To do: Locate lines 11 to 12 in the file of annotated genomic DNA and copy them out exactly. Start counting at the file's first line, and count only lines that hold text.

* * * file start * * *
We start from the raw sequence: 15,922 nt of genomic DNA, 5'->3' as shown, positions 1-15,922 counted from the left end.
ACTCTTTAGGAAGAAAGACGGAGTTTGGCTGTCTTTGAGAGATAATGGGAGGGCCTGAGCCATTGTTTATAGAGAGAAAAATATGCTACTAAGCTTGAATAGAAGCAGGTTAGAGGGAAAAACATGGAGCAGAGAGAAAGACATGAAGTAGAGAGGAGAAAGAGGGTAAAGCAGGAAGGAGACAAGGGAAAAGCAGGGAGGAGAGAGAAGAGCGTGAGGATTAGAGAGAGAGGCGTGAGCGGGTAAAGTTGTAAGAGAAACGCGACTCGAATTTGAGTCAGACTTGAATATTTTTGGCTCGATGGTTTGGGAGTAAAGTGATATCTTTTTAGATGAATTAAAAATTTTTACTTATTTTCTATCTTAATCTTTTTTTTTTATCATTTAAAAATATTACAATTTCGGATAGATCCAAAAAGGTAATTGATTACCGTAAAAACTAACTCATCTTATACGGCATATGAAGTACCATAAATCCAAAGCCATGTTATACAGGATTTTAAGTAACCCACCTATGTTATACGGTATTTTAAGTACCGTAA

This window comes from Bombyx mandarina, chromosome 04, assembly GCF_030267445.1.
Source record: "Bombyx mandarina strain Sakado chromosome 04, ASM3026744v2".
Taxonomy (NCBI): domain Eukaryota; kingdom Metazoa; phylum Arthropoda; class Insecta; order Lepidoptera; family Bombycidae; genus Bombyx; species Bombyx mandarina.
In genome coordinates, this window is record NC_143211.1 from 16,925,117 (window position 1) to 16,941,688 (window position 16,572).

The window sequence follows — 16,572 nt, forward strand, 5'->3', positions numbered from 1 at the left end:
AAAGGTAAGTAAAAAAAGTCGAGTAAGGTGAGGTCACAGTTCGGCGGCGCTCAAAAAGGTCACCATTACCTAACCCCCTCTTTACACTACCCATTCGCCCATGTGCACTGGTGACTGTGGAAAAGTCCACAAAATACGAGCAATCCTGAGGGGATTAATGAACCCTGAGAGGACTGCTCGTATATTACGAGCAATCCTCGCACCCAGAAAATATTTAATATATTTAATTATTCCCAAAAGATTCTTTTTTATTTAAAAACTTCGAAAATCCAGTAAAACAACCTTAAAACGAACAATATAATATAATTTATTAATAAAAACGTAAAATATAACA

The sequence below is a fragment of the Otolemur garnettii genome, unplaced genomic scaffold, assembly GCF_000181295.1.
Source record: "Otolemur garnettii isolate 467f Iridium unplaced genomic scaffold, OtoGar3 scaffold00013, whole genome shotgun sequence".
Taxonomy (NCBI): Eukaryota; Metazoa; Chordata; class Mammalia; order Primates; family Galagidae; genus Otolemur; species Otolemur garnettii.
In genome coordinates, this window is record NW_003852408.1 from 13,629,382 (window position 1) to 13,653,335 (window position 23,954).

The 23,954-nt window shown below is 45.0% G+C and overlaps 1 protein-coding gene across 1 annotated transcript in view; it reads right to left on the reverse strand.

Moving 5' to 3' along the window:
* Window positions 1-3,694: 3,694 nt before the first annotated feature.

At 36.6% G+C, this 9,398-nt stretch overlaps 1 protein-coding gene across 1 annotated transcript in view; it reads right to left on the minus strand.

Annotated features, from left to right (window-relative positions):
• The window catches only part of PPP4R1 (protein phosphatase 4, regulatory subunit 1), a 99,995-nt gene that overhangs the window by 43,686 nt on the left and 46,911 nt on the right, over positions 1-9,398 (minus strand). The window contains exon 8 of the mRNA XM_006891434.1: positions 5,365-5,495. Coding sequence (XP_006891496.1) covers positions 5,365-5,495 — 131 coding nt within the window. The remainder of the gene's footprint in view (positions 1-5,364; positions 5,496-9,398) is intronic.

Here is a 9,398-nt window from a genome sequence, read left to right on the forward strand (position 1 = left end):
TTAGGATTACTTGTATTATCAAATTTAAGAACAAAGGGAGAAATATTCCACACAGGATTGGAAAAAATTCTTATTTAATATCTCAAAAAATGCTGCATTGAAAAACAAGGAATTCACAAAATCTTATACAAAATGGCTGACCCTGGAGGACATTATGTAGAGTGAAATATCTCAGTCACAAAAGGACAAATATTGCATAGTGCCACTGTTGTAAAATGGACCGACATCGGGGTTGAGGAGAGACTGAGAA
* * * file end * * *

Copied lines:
Taxonomy (NCBI): Eukaryota; Metazoa; Chordata; class Mammalia; order Primates; family Galagidae; genus Otolemur; species Otolemur garnettii.
In genome coordinates, this window is record NW_003852408.1 from 13,629,382 (window position 1) to 13,653,335 (window position 23,954).